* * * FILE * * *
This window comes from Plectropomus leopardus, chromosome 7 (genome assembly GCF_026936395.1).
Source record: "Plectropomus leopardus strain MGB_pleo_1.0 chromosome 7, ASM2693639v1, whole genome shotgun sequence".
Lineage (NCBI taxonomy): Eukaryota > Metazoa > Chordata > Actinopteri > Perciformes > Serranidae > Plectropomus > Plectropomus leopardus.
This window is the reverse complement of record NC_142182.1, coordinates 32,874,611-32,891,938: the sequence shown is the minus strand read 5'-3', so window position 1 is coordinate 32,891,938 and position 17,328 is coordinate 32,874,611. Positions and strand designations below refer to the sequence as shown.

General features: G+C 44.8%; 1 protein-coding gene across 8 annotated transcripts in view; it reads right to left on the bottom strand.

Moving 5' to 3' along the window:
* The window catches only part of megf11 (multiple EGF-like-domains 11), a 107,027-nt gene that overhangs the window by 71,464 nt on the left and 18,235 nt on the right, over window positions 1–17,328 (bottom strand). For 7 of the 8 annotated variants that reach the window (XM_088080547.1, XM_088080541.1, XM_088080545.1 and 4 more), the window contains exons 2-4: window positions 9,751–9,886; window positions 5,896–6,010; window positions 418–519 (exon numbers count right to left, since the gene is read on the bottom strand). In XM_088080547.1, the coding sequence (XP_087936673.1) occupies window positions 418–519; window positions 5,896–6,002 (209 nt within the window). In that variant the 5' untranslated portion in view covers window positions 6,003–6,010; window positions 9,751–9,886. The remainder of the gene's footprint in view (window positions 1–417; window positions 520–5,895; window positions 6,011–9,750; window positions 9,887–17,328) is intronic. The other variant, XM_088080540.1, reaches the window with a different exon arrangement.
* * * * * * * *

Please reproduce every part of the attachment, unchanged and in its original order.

This window comes from Plectropomus leopardus, chromosome 7 (genome assembly GCF_026936395.1).
Source record: "Plectropomus leopardus strain MGB_pleo_1.0 chromosome 7, ASM2693639v1, whole genome shotgun sequence".
Lineage (NCBI taxonomy): Eukaryota > Metazoa > Chordata > Actinopteri > Perciformes > Serranidae > Plectropomus > Plectropomus leopardus.
This window is the reverse complement of record NC_142182.1, coordinates 32,874,611-32,891,938: the sequence shown is the minus strand read 5'-3', so window position 1 is coordinate 32,891,938 and position 17,328 is coordinate 32,874,611. Positions and strand designations below refer to the sequence as shown.

General features: G+C 44.8%; 1 protein-coding gene across 8 annotated transcripts in view; it reads right to left on the bottom strand.

Moving 5' to 3' along the window:
* The window catches only part of megf11 (multiple EGF-like-domains 11), a 107,027-nt gene that overhangs the window by 71,464 nt on the left and 18,235 nt on the right, over window positions 1–17,328 (bottom strand). For 7 of the 8 annotated variants that reach the window (XM_088080547.1, XM_088080541.1, XM_088080545.1 and 4 more), the window contains exons 2-4: window positions 9,751–9,886; window positions 5,896–6,010; window positions 418–519 (exon numbers count right to left, since the gene is read on the bottom strand). In XM_088080547.1, the coding sequence (XP_087936673.1) occupies window positions 418–519; window positions 5,896–6,002 (209 nt within the window). In that variant the 5' untranslated portion in view covers window positions 6,003–6,010; window positions 9,751–9,886. The remainder of the gene's footprint in view (window positions 1–417; window positions 520–5,895; window positions 6,011–9,750; window positions 9,887–17,328) is intronic. The other variant, XM_088080540.1, reaches the window with a different exon arrangement.